Before the massacre in Rwanda, for example, radio stations and newspapers owned by a handful of government officials began referring to the Tutsi as “subhuman.” The government funded and organized radical Hutu groups that amassed weapons and trained people as killers.

There was no spontaneous social uprising. The fate of one million Tutsis had been planned and prepared by April 6, 1994, when a plane carrying the Rwandan president and the Hutu president of Burundi was shot down in Kigali.

Ten years ago, a group of noted experts in sociology and psychology met in Northern Ireland to discuss the roots of genocide, and they concluded that most of the ethnopolitically motivated killings in the 20th century could be traced not to “spontaneous popular actions,” but to “dominant state elites trying to maintain their nations’ unity and their own monopoly on power.”

But this understanding is complete only if we see that leaders aren’t able to do anything they like. They wield power by stirring up social patterns and directing them for their own ends. Unfortunately, we humans are in many ways almost pre-programmed to make this possible.

In natural ethnic groups, of course, ethnocentrism is a universal phenomenon, with people everywhere convinced in no uncertain terms that their culture is superior. This isn’t just a characteristic of the uneducated; ethnocentrism presumably finds its roots in the structure of the human mind, and in the evolutionary experience of our hunter-gatherer ancestors who lived in small groups.

More surprising yet, a readiness for group-level prejudice may also be linked to the collective mechanisms that support human cooperation. On the basis of computer simulations in recent years, political scientists Ross Hammond of the Brookings Institute and Robert Axelrod of the University of Michigan suggest that in especially primitive social conditions – when people have limited opportunities to use reputation or character as a guide to someone’s trustworthiness – raw prejudice, based on crude ethnic markers, can actually be beneficial.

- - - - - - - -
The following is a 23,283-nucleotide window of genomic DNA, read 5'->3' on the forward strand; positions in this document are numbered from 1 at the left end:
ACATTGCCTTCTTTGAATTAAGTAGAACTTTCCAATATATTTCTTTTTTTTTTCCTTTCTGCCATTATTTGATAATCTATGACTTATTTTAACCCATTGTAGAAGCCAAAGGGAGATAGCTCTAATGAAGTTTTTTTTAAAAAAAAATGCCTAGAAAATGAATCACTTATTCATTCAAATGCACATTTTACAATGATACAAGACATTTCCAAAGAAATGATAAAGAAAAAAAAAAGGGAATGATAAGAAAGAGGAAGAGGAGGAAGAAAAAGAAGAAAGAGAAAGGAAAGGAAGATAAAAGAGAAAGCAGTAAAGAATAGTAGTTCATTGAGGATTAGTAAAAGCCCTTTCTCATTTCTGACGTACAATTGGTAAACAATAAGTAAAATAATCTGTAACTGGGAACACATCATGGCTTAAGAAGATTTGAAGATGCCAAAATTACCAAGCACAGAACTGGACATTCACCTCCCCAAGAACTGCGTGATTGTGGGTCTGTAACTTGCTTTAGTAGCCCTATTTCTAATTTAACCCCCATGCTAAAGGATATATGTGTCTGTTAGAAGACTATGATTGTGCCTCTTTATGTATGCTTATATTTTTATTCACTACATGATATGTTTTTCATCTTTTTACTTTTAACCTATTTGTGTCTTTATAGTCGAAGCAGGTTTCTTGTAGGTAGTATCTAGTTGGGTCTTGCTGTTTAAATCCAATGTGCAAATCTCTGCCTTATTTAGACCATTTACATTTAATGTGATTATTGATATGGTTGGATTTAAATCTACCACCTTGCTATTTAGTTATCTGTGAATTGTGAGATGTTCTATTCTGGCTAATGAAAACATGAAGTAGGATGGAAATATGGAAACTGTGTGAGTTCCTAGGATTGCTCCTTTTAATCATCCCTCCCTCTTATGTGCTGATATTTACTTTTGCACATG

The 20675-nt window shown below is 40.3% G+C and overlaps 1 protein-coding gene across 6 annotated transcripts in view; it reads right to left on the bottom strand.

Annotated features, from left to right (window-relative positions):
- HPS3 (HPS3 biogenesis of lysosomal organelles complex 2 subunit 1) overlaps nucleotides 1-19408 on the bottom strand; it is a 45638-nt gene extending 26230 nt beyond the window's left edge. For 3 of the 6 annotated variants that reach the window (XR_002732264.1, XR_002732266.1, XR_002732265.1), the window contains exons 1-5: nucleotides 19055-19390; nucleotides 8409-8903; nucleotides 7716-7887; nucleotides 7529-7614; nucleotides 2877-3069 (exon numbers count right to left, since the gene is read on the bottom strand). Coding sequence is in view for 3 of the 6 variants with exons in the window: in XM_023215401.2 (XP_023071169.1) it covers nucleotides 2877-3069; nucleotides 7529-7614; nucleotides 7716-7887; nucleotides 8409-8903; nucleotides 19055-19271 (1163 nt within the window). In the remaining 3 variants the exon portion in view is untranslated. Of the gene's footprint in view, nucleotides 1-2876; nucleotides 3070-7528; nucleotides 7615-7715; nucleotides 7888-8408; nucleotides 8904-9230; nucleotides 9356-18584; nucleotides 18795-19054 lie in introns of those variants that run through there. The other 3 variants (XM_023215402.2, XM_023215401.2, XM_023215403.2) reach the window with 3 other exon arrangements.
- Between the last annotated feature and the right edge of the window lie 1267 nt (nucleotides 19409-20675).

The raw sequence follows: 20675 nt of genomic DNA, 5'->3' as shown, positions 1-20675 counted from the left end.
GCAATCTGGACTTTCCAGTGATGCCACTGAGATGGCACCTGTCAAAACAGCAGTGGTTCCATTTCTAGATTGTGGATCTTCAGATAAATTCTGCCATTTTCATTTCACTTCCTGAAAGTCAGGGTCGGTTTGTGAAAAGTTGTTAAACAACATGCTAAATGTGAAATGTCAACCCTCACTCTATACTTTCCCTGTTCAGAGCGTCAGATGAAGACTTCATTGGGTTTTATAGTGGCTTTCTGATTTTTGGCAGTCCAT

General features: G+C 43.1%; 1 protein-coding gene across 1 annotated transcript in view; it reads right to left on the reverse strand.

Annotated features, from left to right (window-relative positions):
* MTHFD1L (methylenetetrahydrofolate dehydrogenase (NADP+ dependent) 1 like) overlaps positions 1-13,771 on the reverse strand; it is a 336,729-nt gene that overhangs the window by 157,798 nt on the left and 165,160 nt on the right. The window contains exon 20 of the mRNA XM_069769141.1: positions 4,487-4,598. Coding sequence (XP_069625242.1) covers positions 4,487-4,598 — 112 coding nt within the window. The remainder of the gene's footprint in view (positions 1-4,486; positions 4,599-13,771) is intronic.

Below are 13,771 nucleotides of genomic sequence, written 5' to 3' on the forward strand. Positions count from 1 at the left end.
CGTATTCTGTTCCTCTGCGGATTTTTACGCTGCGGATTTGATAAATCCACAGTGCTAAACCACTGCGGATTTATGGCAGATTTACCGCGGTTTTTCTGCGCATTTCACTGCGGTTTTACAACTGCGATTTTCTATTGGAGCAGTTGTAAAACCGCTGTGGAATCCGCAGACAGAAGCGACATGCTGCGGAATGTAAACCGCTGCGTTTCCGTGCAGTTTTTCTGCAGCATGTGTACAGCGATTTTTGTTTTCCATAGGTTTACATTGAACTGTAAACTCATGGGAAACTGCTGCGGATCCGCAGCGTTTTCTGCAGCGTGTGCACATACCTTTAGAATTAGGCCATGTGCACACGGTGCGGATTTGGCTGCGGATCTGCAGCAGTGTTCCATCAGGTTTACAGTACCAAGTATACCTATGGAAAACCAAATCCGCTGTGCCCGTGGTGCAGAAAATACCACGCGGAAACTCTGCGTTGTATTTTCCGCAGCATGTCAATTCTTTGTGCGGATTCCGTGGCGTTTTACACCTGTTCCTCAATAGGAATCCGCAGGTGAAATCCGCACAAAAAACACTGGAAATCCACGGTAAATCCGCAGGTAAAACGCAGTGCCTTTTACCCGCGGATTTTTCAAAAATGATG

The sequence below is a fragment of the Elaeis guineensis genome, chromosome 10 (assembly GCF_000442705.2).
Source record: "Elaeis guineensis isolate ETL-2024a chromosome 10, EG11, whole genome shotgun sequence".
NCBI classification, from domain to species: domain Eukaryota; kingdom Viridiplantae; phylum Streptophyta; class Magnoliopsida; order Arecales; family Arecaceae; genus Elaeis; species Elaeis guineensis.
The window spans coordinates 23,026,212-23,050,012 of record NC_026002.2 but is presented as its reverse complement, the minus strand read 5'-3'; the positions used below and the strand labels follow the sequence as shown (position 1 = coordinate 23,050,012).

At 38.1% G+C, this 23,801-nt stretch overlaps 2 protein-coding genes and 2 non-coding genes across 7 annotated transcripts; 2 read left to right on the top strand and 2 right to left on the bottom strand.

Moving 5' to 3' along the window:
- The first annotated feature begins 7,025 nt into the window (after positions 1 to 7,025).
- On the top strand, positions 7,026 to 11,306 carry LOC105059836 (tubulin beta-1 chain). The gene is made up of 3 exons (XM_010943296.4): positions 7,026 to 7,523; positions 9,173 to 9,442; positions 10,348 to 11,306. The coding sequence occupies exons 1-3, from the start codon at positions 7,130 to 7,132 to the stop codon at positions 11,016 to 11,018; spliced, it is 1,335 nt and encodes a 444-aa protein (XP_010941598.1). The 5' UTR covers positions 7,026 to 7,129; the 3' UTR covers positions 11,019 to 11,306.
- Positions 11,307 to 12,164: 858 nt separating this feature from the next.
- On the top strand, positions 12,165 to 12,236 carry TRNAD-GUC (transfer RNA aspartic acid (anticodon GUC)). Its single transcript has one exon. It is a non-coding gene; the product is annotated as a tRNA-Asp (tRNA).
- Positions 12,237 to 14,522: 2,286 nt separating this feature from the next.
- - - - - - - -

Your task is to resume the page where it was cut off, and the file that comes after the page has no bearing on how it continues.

Roughly speaking, Hammond and Axelrod found that ethnic prejudice – again, only in these primitive conditions – helps to organize people into homogeneous ethnic groups within which interaction is easy and mostly cooperative, while minimizing the more difficult and often costly interactions between groups. Without prejudiced behavior, you would not get as much cooperation.

The conclusion is that ethnocentrism, while it may be ugly, also may be effective. The researchers suggest that it may be no coincidence that ethnic divisions and tensions tend to become enhanced and more influential in conditions of economic